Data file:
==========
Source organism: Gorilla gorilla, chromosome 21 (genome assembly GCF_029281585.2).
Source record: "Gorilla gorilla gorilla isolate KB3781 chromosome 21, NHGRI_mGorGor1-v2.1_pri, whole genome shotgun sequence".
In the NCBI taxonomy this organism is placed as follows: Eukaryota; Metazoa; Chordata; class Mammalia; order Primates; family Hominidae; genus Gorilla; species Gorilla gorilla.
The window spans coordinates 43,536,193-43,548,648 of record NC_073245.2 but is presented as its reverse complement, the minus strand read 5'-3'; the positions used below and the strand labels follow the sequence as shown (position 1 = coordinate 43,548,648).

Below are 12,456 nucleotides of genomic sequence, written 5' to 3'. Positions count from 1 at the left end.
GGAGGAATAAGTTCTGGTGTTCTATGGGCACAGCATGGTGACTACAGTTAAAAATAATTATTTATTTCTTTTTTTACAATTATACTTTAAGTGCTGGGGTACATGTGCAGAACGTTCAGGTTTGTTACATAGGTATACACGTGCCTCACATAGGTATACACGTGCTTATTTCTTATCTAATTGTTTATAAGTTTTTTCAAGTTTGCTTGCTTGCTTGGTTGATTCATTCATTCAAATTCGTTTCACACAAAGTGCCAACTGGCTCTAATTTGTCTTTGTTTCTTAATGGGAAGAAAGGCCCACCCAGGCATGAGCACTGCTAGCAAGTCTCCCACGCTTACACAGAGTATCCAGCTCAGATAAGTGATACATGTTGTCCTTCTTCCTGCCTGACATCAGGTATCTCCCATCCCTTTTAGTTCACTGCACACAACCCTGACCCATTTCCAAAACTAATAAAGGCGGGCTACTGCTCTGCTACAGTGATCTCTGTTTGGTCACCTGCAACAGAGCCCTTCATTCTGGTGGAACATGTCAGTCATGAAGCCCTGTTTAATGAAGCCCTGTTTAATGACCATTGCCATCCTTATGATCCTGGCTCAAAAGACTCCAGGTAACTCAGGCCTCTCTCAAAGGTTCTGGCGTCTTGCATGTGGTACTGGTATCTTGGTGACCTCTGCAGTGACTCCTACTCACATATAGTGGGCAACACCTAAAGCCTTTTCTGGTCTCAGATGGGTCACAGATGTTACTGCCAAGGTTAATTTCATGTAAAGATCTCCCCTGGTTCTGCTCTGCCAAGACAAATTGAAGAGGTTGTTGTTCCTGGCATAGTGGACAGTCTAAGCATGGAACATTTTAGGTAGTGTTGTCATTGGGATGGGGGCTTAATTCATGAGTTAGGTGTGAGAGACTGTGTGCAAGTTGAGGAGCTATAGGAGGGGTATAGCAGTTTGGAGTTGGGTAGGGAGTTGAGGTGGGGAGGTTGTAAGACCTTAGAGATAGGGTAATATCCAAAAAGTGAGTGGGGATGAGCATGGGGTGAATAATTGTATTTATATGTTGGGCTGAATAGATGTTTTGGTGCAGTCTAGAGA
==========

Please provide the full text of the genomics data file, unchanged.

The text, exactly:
Source organism: Gorilla gorilla, chromosome 21 (genome assembly GCF_029281585.2).
Source record: "Gorilla gorilla gorilla isolate KB3781 chromosome 21, NHGRI_mGorGor1-v2.1_pri, whole genome shotgun sequence".
In the NCBI taxonomy this organism is placed as follows: Eukaryota; Metazoa; Chordata; class Mammalia; order Primates; family Hominidae; genus Gorilla; species Gorilla gorilla.
The window spans coordinates 43,536,193-43,548,648 of record NC_073245.2 but is presented as its reverse complement, the minus strand read 5'-3'; the positions used below and the strand labels follow the sequence as shown (position 1 = coordinate 43,548,648).

Below are 12,456 nucleotides of genomic sequence, written 5' to 3'. Positions count from 1 at the left end.
GGAGGAATAAGTTCTGGTGTTCTATGGGCACAGCATGGTGACTACAGTTAAAAATAATTATTTATTTCTTTTTTTACAATTATACTTTAAGTGCTGGGGTACATGTGCAGAACGTTCAGGTTTGTTACATAGGTATACACGTGCCTCACATAGGTATACACGTGCTTATTTCTTATCTAATTGTTTATAAGTTTTTTCAAGTTTGCTTGCTTGCTTGGTTGATTCATTCATTCAAATTCGTTTCACACAAAGTGCCAACTGGCTCTAATTTGTCTTTGTTTCTTAATGGGAAGAAAGGCCCACCCAGGCATGAGCACTGCTAGCAAGTCTCCCACGCTTACACAGAGTATCCAGCTCAGATAAGTGATACATGTTGTCCTTCTTCCTGCCTGACATCAGGTATCTCCCATCCCTTTTAGTTCACTGCACACAACCCTGACCCATTTCCAAAACTAATAAAGGCGGGCTACTGCTCTGCTACAGTGATCTCTGTTTGGTCACCTGCAACAGAGCCCTTCATTCTGGTGGAACATGTCAGTCATGAAGCCCTGTTTAATGAAGCCCTGTTTAATGACCATTGCCATCCTTATGATCCTGGCTCAAAAGACTCCAGGTAACTCAGGCCTCTCTCAAAGGTTCTGGCGTCTTGCATGTGGTACTGGTATCTTGGTGACCTCTGCAGTGACTCCTACTCACATATAGTGGGCAACACCTAAAGCCTTTTCTGGTCTCAGATGGGTCACAGATGTTACTGCCAAGGTTAATTTCATGTAAAGATCTCCCCTGGTTCTGCTCTGCCAAGACAAATTGAAGAGGTTGTTGTTCCTGGCATAGTGGACAGTCTAAGCATGGAACATTTTAGGTAGTGTTGTCATTGGGATGGGGGCTTAATTCATGAGTTAGGTGTGAGAGACTGTGTGCAAGTTGAGGAGCTATAGGAGGGGTATAGCAGTTTGGAGTTGGGTAGGGAGTTGAGGTGGGGAGGTTGTAAGACCTTAGAGATAGGGTAATATCCAAAAAGTGAGTGGGGATGAGCATGGGGTGAATAATTGTATTTATATGTTGGGCTGAATAGATGTTTTGGTGCAGTCTAGAGA